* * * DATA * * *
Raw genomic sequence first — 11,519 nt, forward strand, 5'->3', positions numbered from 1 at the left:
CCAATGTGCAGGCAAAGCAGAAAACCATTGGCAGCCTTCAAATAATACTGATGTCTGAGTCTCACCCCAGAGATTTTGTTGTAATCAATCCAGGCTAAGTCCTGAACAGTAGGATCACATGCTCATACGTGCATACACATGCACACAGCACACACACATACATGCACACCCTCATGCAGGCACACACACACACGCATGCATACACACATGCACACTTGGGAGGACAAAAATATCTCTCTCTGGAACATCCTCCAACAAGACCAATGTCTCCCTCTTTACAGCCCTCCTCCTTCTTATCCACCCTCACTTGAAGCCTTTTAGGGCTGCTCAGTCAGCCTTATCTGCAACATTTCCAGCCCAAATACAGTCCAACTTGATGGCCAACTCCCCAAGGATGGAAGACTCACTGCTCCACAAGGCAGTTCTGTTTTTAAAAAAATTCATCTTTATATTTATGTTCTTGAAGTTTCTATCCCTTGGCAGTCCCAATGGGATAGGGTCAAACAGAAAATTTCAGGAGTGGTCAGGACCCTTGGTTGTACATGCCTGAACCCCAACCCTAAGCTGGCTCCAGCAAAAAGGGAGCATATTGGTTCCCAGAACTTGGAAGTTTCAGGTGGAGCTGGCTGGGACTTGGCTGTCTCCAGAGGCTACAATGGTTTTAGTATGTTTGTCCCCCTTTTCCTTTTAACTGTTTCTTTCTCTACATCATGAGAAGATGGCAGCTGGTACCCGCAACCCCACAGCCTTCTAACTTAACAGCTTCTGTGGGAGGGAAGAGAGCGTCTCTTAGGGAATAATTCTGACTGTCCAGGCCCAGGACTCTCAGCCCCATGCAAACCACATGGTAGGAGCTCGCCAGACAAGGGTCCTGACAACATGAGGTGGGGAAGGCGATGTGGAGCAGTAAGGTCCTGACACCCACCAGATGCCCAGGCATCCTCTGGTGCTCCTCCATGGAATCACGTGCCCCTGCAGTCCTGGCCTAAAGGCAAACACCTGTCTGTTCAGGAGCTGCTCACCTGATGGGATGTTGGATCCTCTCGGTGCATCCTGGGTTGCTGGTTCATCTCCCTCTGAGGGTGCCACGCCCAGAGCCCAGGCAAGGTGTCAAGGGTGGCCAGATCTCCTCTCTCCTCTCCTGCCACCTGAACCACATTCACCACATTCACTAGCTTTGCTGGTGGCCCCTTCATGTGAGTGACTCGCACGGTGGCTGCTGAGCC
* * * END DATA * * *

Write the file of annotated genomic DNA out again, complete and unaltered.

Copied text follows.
Raw genomic sequence first — 11,519 nt, forward strand, 5'->3', positions numbered from 1 at the left:
CCAATGTGCAGGCAAAGCAGAAAACCATTGGCAGCCTTCAAATAATACTGATGTCTGAGTCTCACCCCAGAGATTTTGTTGTAATCAATCCAGGCTAAGTCCTGAACAGTAGGATCACATGCTCATACGTGCATACACATGCACACAGCACACACACATACATGCACACCCTCATGCAGGCACACACACACACGCATGCATACACACATGCACACTTGGGAGGACAAAAATATCTCTCTCTGGAACATCCTCCAACAAGACCAATGTCTCCCTCTTTACAGCCCTCCTCCTTCTTATCCACCCTCACTTGAAGCCTTTTAGGGCTGCTCAGTCAGCCTTATCTGCAACATTTCCAGCCCAAATACAGTCCAACTTGATGGCCAACTCCCCAAGGATGGAAGACTCACTGCTCCACAAGGCAGTTCTGTTTTTAAAAAAATTCATCTTTATATTTATGTTCTTGAAGTTTCTATCCCTTGGCAGTCCCAATGGGATAGGGTCAAACAGAAAATTTCAGGAGTGGTCAGGACCCTTGGTTGTACATGCCTGAACCCCAACCCTAAGCTGGCTCCAGCAAAAAGGGAGCATATTGGTTCCCAGAACTTGGAAGTTTCAGGTGGAGCTGGCTGGGACTTGGCTGTCTCCAGAGGCTACAATGGTTTTAGTATGTTTGTCCCCCTTTTCCTTTTAACTGTTTCTTTCTCTACATCATGAGAAGATGGCAGCTGGTACCCGCAACCCCACAGCCTTCTAACTTAACAGCTTCTGTGGGAGGGAAGAGAGCGTCTCTTAGGGAATAATTCTGACTGTCCAGGCCCAGGACTCTCAGCCCCATGCAAACCACATGGTAGGAGCTCGCCAGACAAGGGTCCTGACAACATGAGGTGGGGAAGGCGATGTGGAGCAGTAAGGTCCTGACACCCACCAGATGCCCAGGCATCCTCTGGTGCTCCTCCATGGAATCACGTGCCCCTGCAGTCCTGGCCTAAAGGCAAACACCTGTCTGTTCAGGAGCTGCTCACCTGATGGGATGTTGGATCCTCTCGGTGCATCCTGGGTTGCTGGTTCATCTCCCTCTGAGGGTGCCACGCCCAGAGCCCAGGCAAGGTGTCAAGGGTGGCCAGATCTCCTCTCTCCTCTCCTGCCACCTGAACCACATTCACCACATTCACTAGCTTTGCTGGTGGCCCCTTCATGTGAGTGACTCGCACGGTGGCTGCTGAGCC